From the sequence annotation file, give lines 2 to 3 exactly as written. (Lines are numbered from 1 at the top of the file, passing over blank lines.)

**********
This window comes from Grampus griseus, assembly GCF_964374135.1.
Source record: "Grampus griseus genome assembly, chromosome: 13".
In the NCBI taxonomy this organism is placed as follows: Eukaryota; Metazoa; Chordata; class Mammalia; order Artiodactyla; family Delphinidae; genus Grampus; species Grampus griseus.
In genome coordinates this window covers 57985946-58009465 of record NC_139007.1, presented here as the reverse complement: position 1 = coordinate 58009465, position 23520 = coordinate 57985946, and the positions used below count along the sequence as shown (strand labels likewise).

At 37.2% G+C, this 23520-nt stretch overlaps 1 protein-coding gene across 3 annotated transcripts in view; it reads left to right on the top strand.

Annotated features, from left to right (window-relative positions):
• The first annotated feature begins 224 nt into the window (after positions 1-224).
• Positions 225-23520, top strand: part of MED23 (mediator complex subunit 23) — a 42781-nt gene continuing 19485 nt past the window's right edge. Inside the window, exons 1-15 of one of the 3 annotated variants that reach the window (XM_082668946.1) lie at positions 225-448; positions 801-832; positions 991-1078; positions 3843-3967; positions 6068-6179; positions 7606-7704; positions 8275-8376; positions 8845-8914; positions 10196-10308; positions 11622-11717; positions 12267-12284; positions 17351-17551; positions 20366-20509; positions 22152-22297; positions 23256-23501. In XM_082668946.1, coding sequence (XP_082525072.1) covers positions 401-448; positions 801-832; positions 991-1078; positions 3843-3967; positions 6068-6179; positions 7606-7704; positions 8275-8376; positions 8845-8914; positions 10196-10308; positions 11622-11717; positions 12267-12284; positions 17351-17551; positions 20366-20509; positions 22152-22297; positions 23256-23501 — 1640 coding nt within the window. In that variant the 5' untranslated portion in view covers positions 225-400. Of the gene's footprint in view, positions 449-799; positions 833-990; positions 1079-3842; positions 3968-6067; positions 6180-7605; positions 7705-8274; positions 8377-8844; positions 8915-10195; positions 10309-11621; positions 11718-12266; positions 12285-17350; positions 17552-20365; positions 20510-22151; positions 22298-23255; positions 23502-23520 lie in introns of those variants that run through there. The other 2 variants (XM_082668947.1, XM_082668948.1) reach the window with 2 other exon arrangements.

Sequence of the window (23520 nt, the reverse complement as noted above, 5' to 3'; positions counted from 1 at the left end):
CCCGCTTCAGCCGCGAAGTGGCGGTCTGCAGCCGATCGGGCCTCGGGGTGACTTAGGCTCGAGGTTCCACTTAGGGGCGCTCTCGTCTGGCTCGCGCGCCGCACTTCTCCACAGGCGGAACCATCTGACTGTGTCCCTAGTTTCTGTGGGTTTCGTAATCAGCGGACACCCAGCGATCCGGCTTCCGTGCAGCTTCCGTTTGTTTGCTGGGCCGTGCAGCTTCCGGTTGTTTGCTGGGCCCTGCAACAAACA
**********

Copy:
Source record: "Grampus griseus genome assembly, chromosome: 13".
In the NCBI taxonomy this organism is placed as follows: Eukaryota; Metazoa; Chordata; class Mammalia; order Artiodactyla; family Delphinidae; genus Grampus; species Grampus griseus.